Researchers at the Johns Hopkins Bloomberg~Kimmel Institute for Cancer Immunotherapy developed a new way to use bioinformatics as a gathering tool to determine how a patient's immune system responds to immunotherapy and recognizes its own tumor.

Mutation-associated neoantigens (MANA) are a target of antitumor T-cell immunity. Sensitive, simple, and standardized assays are needed to assess the repertoire of functional MANA-specific T cells in oncology.

Assays analyzing in vitro cytokine production such as ELISpot and intracellular cytokine staining have been useful but have limited sensitivity in assessing tumor-specific T-cell responses and do not analyze antigen-specific T-cell repertoires.

The FEST (Functional Expansion of Specific T cells) assay described herein integrates T-cell receptor sequencing of short-term, peptide-stimulated cultures with a bioinformatics platform to identify antigen-specific clonotypic amplifications. This assay can be adapted for all types of antigens, including MANAs via tumor exome-guided prediction of MANAs.

Senior author Kellie Smith, Ph.D., instructor of oncology at Johns Hopkins Kimmel Cancer Center, hopes enough data can be recovered to allow clinicians to determine the best course of treatment for patients by using a technique called MANAFEST.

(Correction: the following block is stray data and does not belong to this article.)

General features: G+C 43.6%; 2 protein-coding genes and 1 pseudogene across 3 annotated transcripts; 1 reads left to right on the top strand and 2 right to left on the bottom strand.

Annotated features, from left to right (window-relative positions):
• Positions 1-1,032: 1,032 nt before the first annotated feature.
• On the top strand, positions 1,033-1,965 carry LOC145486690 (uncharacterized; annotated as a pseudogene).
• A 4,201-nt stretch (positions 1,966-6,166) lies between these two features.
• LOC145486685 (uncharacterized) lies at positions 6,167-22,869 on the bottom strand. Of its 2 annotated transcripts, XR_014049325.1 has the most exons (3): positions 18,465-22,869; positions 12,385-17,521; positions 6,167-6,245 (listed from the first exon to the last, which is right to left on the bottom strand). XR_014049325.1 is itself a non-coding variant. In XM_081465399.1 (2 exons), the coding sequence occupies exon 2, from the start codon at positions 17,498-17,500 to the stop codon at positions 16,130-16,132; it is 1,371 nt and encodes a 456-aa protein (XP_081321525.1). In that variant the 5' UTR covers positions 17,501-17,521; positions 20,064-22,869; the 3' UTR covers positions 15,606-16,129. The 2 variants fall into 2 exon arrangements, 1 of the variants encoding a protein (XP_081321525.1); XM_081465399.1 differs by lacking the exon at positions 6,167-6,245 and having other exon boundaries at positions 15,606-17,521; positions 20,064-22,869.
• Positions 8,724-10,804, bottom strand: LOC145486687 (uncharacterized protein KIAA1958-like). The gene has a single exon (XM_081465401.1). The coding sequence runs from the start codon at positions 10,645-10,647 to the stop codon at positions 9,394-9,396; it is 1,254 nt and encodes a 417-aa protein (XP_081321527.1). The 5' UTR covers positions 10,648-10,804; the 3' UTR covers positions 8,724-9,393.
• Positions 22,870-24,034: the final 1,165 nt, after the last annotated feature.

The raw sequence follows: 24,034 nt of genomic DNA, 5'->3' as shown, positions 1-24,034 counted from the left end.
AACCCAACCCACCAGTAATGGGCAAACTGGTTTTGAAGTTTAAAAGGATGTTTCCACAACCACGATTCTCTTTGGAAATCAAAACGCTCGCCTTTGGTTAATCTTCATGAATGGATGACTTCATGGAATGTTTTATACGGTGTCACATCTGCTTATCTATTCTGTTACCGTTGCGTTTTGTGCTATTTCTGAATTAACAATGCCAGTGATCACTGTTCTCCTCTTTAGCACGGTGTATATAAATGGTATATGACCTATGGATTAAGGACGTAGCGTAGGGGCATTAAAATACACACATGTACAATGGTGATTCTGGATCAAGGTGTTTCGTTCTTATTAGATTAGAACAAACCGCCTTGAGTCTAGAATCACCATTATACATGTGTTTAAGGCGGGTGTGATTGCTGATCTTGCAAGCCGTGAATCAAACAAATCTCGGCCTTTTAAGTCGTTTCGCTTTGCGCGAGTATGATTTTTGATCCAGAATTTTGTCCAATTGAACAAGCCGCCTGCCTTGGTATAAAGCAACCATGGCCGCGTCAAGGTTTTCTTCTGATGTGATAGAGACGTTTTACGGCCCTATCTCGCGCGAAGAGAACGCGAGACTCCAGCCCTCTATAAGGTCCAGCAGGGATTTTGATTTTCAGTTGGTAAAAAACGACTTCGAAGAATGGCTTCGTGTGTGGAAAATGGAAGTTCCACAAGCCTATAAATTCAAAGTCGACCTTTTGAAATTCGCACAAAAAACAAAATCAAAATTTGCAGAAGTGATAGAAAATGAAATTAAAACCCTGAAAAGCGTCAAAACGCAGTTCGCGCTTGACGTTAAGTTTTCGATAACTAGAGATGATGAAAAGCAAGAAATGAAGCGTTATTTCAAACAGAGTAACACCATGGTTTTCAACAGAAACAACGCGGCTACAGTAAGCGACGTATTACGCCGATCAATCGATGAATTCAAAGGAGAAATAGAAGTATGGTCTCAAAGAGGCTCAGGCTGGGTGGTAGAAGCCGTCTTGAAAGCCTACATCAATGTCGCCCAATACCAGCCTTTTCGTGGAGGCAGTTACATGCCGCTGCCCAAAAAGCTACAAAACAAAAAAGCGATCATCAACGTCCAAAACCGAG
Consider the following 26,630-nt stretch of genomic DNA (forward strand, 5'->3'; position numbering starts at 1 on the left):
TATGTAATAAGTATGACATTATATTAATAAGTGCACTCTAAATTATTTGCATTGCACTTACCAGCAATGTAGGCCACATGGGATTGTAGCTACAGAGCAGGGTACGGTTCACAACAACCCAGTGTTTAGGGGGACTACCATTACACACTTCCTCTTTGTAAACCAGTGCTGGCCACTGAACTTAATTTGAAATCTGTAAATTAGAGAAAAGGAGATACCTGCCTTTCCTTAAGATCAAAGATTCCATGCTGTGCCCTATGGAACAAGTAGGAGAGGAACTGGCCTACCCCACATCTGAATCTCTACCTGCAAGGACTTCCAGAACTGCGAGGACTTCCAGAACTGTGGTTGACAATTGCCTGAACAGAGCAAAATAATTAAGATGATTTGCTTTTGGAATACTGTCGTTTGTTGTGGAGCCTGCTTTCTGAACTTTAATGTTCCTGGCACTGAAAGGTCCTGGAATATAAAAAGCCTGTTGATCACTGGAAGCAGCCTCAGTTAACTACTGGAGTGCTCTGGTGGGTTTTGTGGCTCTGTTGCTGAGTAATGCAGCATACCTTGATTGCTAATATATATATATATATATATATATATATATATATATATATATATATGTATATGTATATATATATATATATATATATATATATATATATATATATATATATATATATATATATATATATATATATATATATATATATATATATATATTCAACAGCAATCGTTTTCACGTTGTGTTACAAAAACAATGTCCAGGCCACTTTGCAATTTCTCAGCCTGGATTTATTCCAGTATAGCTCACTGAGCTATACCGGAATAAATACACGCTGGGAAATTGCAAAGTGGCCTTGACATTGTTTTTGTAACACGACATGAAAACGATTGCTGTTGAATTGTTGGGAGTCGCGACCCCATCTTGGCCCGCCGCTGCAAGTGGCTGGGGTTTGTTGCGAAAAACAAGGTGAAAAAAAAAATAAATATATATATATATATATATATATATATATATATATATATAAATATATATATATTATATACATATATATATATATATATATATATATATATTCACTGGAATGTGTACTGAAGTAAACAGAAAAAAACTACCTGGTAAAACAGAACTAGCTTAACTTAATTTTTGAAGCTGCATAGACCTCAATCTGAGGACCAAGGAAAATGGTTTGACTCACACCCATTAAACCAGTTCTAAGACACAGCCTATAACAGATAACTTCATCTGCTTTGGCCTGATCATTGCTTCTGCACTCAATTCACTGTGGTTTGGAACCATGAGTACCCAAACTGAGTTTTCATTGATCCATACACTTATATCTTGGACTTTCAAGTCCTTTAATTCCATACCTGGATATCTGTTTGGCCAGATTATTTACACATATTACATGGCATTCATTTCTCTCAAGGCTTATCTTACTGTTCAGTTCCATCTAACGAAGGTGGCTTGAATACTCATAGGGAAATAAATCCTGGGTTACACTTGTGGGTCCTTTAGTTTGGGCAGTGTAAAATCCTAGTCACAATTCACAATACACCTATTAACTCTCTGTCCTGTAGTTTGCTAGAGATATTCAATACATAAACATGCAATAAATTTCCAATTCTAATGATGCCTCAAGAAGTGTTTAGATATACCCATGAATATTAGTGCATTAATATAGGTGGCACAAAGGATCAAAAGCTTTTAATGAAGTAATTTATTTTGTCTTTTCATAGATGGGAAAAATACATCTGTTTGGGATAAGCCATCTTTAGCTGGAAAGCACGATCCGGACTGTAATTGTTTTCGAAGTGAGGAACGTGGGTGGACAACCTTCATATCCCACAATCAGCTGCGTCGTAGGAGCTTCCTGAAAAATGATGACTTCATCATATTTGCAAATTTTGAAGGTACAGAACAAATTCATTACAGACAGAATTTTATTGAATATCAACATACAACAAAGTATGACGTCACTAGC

"Once people are diagnosed with cancer, we hope to use this procedure to develop the best treatment options for them," Smith said. "Previously, the technology (for MANAFEST) was not there. In the last few years, the technology has evolved to enable us to come up with the way to analyze the data to help patients."

Mutation-associated neoantigens

Mutation-associated neoantigens (MANAs) are a target of antitumor T-cell immunity. However, there was a need to find out how well T-cells can recognize these MANAs in cancer patients.

The scientists changed how cultures were gathered to improve the accuracy of data for bioinformatics, creating the FEST (Functional Expansion of Specific T-cells) analysis.

They said this combined information could be used to create a database to figure out what types of immunotherapy-related responses are associated with clinical benefit, improving the effectiveness of treatment for patients.

The FEST method was explicitly adapted to detect a MANA-specific sequence in blood, tumor and normal tissue of patients receiving immunotherapy. Smith said the technique could be used to serve as a predictor of responses to immunotherapy in many types of cancers.

She cautioned this is only the first generation for FEST to be used. The hope is it will lead to a central repository of data that could monitor how well cancer patients mount immune responses to their disease.